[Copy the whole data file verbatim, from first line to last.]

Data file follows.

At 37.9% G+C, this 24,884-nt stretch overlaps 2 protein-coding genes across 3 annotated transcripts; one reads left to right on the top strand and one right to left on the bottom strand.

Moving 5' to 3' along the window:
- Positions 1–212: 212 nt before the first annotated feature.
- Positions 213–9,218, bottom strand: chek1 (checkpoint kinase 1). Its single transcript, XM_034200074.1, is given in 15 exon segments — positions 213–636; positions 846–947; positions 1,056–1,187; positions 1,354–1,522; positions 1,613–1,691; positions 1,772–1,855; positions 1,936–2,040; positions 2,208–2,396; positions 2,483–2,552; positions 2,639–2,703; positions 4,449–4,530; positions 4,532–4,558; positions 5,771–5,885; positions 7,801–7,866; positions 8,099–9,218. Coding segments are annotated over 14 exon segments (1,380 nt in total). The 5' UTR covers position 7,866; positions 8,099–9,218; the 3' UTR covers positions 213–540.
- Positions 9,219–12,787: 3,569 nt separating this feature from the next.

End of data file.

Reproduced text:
At 37.9% G+C, this 24,884-nt stretch overlaps 2 protein-coding genes across 3 annotated transcripts; one reads left to right on the top strand and one right to left on the bottom strand.

Moving 5' to 3' along the window:
- Positions 1–212: 212 nt before the first annotated feature.
- Positions 213–9,218, bottom strand: chek1 (checkpoint kinase 1). Its single transcript, XM_034200074.1, is given in 15 exon segments — positions 213–636; positions 846–947; positions 1,056–1,187; positions 1,354–1,522; positions 1,613–1,691; positions 1,772–1,855; positions 1,936–2,040; positions 2,208–2,396; positions 2,483–2,552; positions 2,639–2,703; positions 4,449–4,530; positions 4,532–4,558; positions 5,771–5,885; positions 7,801–7,866; positions 8,099–9,218. Coding segments are annotated over 14 exon segments (1,380 nt in total). The 5' UTR covers position 7,866; positions 8,099–9,218; the 3' UTR covers positions 213–540.
- Positions 9,219–12,787: 3,569 nt separating this feature from the next.